In M8-H duality surface with M4 projections smaller than four appear as singularities of algebraic surfaces in M^8. The dimension of M4 projection varies and known extremals can be interpreted in terms of singularities.
An especially interesting singularity would be a static 3-D singularity M1× X2 with a geodesic circle S1 ⊂ CP2 as a local blow-up.
- The simplest guess is as product M1× S2× S1. The problem is that a soap bubble is not a minimal surface: a pressure difference between interior and exterior of the bubble is required so that the trace of the second fundamental form is constant. Quite generally, closed 2-D surfaces cannot be minimal surfaces in a flat 3-space since the vanishing curvature of the minimal surface forces the local saddle structure.
- A correlation between M4 and CP2 degrees of freedom is required. In order to obtain a minimal surface, one must achieve a situation in which the S2 part of the second fundamental form contains a contribution from a geodesic circle S1 ⊂ CP2 so that its trace vanishes. A simple example would correspond to a soap bubble-like minimal surface with M4 projection M1× X2, which has having geodesic circle S1 as a local CP2 projection, which depends on the point of M1× X2.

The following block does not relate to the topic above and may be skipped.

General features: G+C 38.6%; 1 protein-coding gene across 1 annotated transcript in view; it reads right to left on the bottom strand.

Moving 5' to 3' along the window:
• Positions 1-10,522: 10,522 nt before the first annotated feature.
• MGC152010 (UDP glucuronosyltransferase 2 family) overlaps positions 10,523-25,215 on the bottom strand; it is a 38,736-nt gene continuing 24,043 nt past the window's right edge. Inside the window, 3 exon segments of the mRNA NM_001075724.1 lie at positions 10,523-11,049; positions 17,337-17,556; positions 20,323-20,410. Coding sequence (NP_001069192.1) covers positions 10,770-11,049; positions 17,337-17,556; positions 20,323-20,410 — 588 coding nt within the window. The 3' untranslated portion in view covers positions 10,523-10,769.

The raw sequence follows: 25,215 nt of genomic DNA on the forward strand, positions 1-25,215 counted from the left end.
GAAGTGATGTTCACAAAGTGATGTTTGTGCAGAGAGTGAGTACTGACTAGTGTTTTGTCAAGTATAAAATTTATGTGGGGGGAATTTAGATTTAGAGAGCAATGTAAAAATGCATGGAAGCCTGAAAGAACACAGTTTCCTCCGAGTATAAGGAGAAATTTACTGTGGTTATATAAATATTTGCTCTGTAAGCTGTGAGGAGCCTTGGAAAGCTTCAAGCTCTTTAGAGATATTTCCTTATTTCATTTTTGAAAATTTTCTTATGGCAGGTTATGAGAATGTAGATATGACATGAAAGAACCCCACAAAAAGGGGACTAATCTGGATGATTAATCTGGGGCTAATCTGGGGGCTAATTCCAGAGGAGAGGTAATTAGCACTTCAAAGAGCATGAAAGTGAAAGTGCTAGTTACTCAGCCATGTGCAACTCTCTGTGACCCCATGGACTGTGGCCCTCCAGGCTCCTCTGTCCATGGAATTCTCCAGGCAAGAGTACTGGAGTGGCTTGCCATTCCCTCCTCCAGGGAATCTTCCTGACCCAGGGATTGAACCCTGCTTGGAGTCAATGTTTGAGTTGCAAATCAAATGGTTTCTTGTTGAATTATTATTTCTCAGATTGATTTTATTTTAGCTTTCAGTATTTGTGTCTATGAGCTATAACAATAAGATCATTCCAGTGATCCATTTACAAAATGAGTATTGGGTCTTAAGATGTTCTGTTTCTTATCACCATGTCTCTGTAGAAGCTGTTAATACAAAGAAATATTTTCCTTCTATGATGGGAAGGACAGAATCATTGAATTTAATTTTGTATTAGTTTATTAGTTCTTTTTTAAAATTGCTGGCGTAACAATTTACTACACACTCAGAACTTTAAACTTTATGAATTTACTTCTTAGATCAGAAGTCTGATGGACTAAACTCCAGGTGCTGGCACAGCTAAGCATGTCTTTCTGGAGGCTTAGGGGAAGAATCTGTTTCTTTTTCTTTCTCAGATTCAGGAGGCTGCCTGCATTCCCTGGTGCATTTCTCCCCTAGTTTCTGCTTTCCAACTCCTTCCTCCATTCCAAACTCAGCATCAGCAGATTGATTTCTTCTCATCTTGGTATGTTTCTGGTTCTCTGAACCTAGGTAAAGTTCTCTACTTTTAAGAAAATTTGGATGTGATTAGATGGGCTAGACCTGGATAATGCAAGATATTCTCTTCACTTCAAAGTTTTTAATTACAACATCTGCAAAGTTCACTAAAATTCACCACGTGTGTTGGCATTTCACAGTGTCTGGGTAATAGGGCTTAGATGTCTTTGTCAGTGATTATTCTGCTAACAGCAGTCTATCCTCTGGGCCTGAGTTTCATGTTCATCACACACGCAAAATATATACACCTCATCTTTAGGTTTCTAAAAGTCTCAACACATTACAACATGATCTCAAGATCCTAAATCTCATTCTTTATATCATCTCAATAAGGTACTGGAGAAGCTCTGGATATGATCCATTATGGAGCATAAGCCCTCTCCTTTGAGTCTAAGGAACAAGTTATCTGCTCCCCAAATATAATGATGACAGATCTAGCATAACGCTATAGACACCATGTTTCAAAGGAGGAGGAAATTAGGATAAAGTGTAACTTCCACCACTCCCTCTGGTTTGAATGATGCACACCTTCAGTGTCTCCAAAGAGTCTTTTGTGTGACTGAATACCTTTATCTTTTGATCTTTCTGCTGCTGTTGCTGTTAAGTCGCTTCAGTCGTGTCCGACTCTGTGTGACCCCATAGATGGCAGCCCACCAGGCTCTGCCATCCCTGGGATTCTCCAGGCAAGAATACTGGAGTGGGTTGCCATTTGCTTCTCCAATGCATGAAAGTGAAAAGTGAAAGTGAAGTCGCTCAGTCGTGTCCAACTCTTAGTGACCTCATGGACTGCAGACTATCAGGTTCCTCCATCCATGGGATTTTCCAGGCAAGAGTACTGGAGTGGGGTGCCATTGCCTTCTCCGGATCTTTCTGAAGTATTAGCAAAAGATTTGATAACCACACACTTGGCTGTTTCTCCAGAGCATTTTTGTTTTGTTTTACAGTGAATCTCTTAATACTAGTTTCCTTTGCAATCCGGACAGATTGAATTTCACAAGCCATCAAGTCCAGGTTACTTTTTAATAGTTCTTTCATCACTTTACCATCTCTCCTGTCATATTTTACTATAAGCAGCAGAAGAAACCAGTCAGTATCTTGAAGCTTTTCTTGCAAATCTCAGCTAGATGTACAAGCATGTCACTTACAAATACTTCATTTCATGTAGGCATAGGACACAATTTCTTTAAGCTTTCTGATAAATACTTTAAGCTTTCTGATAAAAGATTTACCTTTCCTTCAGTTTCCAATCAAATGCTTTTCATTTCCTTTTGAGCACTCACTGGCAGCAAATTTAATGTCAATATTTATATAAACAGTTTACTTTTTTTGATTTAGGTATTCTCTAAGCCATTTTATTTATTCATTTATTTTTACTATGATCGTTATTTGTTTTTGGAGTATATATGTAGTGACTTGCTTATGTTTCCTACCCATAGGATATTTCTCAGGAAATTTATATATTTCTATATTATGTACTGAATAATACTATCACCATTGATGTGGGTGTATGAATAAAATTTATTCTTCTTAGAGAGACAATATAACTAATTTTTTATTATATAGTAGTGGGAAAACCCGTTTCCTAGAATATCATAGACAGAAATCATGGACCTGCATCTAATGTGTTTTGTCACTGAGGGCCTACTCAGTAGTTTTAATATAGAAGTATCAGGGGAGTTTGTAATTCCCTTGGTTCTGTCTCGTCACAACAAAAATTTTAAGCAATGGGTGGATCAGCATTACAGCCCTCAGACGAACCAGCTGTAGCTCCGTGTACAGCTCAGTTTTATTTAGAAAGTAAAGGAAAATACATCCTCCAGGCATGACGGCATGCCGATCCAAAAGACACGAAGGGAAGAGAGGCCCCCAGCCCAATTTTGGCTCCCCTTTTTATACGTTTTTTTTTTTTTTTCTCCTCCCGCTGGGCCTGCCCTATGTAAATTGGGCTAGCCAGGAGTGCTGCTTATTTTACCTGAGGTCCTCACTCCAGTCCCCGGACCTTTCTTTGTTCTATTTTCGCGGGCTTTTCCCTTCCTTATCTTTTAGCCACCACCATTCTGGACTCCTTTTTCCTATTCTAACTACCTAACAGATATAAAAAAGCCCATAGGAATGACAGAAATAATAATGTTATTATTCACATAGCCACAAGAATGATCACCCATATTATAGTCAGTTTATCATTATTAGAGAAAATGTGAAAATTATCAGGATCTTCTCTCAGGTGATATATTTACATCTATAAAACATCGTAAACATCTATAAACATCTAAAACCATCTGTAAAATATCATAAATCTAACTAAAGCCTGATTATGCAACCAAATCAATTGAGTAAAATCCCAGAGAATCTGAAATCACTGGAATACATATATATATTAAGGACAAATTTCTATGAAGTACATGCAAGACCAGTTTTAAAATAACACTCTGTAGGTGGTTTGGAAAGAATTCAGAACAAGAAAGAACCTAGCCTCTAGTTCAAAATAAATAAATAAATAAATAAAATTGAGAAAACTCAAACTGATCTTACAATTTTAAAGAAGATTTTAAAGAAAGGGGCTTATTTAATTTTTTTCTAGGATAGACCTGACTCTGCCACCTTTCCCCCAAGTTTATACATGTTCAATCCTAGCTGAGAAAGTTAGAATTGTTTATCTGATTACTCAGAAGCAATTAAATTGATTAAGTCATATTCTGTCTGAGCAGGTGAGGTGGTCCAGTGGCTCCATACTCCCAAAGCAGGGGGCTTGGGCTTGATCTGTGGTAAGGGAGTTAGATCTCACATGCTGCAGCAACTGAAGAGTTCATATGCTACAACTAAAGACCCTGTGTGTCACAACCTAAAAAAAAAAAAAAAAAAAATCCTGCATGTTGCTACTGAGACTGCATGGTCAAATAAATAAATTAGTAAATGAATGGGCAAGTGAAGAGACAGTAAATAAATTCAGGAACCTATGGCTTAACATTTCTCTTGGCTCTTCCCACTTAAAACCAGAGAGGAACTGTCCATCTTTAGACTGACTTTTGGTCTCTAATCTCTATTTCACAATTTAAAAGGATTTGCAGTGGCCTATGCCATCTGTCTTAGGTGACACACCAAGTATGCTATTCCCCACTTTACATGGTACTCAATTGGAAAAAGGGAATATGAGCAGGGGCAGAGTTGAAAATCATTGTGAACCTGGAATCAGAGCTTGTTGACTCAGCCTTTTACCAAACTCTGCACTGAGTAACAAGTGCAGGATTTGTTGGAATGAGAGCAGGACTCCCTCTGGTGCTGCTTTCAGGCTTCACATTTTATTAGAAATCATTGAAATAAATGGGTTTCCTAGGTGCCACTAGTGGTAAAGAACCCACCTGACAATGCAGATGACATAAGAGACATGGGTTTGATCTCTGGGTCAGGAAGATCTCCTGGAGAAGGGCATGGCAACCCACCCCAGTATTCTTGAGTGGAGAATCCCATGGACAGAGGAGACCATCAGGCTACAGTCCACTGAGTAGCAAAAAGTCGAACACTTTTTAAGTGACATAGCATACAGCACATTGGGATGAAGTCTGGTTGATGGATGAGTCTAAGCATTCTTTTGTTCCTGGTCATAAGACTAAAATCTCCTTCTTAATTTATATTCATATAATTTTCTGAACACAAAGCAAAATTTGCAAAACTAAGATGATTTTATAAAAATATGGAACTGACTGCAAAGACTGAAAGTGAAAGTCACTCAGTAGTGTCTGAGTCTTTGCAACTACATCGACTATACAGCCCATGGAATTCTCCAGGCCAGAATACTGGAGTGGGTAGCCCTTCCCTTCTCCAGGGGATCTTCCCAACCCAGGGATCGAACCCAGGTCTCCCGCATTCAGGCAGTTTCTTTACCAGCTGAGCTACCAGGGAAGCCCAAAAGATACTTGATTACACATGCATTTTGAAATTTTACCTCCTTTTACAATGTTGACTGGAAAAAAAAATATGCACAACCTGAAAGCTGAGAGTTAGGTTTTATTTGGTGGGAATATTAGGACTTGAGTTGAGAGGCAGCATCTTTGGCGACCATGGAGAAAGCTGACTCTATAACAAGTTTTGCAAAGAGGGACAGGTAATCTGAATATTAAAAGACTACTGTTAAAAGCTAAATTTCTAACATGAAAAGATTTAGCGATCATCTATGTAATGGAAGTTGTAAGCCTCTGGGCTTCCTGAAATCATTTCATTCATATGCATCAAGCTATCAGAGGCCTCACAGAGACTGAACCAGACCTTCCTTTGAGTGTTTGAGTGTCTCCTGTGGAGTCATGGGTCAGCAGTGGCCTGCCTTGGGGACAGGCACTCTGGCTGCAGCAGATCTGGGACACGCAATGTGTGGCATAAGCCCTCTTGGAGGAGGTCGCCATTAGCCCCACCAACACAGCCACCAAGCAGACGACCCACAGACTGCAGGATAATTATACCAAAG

- The simplest candidate for the minimal surface M1× S2⊂ M4. One could assign a geodesic circle S1⊂ CP2 to each point of S2 in such a manner that the orientation of S1⊂ CP2 depends on the point of S2.
- A natural simplifying assumption is that one has S1⊂ S21⊂ CP2, where S21 is a geodesic sphere of CP2 which can be either homologically trivial or non-trivial. One would have a map S2→ S21 such that the image point of point of S2 defines the position of the North pole of S21 defining the corresponding geodesic circle as the equatorial circle.
The maps S2→ S21 are characterized by a winding number. The map could also depend on the time coordinate for M1 so that the circle S1 associated with a given point of S1 would rotate in S21. North pole of S21 defining the corresponding geodesic circle as an equatorial circle. These maps are characterized by a winding number. The map could also depend on the time coordinate for M1 so that the circle S1 associated with a given point of S1 would rotate in S21.
The minimal surface property might be realized for maximally symmetric maps. Isometric identification using map with winding number n=+/- 1 is certainly the simplest imaginable possibility.
For a summary of earlier postings see Latest progress in TGD.